Key words: erosion modeling, expectation of soil loss map, riparian vegetation, water quality

RESUMO

Expectativa de perda de solo e possíveis relações entre erosão, vegetação ripária e qualidade da água foram estudados na bacia do rio São José dos Dourados (SP). Através de recursos de geoprocessamento e da Equação Universal de Perda de Solos, os dados sobre expectativa de perda de solo foram levantados. Para a área de drenagem total e a faixa tampão dos corpos d'água de 22 sub-bacias aleatoriamente selecionadas, analisou-se a cobertura do solo predominante e qualidade do habitat. Devido principalmente à alta erodibilidade do solo, a área estudada é altamente suscetível ao processo erosivo. As análises de qualidade da água revelaram que as águas superficiais das sub-bacias estão quimicamente não impactadas, mas fisicamente degradadas. A alta pureza química deve-se, possivelmente, à ausência de áreas urbanizadas ao longo das sub-bacias e as alterações nas características físicas são, possivelmente, decorrentes das altas taxas de transferência de sedimento aos corpos d'água e à quase ausência de mata ciliar.

Palavras-chave: modelagem de erosão, expectativa de perda de solo, vegetação ripária, qualidade da água

INTRODUCTION

The land use of a catchment exerts an important impact on the erosive processes within a region (Lufafa et al., 2003; Costa et al., 2003) and on the health of rivers (Naiman & Décamps, 1997). This relationship has been investigated worldwide (Silva & Williams, 2001; Allan, 2004), and in Brazil some studies have been carried out to better understand such relations (Alvares & Silva, 2005; Barrella & Petrere, 2003; Casatti et al., 2006).

Owing to important and interesting components that are favorable to some human activities (Fischer et al., 2000; Allan, 2004) riparian vegetation has been constantly and directly affected by deforestation worldwide. Jobin et al. (2004) point out that in North America over 90% of riparian habitats have been lost over the last 200 years, mostly due to intensive agriculture, which has also contributed to the degradation of the originally forested landscape. In Brazil, especially in the São Paulo State, the level of degradation is similar (Kronka et al., 2002), and such degradation has occurred mainly over the last 100 years. Changes in riparian vegetation can influence channel morphology, rates of erosion and deposition, and by extension, the entire sediment budget of a reach (Allan, 2004).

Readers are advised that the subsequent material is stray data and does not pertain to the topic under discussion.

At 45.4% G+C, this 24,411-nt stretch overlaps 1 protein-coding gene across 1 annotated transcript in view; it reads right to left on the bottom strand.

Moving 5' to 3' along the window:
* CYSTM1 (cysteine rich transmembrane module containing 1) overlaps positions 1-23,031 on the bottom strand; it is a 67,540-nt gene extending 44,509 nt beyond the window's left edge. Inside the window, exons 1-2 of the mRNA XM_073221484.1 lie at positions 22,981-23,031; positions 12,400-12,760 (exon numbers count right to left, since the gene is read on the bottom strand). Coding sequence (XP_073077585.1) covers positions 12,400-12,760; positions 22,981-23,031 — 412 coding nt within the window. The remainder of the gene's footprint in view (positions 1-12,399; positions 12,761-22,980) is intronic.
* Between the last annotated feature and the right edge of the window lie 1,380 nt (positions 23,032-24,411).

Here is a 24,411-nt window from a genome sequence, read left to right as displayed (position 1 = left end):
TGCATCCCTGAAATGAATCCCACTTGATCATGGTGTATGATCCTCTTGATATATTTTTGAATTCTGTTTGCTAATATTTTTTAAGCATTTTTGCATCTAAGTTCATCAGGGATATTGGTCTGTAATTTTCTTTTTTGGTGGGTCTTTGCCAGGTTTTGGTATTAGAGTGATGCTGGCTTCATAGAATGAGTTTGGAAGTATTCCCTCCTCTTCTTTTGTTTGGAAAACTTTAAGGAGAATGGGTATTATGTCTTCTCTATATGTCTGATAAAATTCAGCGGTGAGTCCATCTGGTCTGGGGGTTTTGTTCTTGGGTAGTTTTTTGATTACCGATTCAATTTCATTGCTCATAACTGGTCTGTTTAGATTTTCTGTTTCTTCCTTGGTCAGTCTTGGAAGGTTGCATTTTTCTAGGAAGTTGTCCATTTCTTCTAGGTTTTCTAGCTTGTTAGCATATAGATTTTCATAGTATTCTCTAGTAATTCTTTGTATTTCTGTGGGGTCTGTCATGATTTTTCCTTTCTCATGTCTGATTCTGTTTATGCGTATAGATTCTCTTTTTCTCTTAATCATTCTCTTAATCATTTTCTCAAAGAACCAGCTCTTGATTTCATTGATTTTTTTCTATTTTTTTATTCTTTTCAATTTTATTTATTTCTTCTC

For this purpose, modern technology has provided effective analytical tools such as remote sensing and satellite imaging, GIS, and expert systems to facilitate studies of environmental impacts. Additionally, habitat and water quality are also evaluated using individual variables or combined metrics (Casatti et al., 2006). Thus, a wide variety of assessment methods is available to evaluate the response of stream conditions to a gradient in land use (Allan, 2004). Although these studies have become more common over the past 20 years, they leave many questions unanswered. For instance, there is still an ongoing dispute as to whether the land use of the entire catchment or that of the riparian zone is more important in influencing the water quality, all other factors remaining constant (Sliva & Williams, 2001).

In this study we estimated the expectation of soil loss and also analyzed possible relationships that the erosive process has with the habitat quality in the river network of the São José dos Dourados river basin (SJD).

MATERIAL AND METHODS

Study area

The study area is a meso-scale river basin situated in the Northwest of São Paulo State (Southeastern Brazil), between latitudes 20º15'36" and 20º51'32" and longitudes 49º31'30" and 51º21'32" (Figure 1). It is a 6th order basin (Strahler, 1957) and encompasses a drainage area of 5,158.9 km2. It comprises a delimited area for water resources and is located in the Serra Geral formation, with basalt and sedimentary rocks of the Caiuá and Bauru groups (IPT, 2000).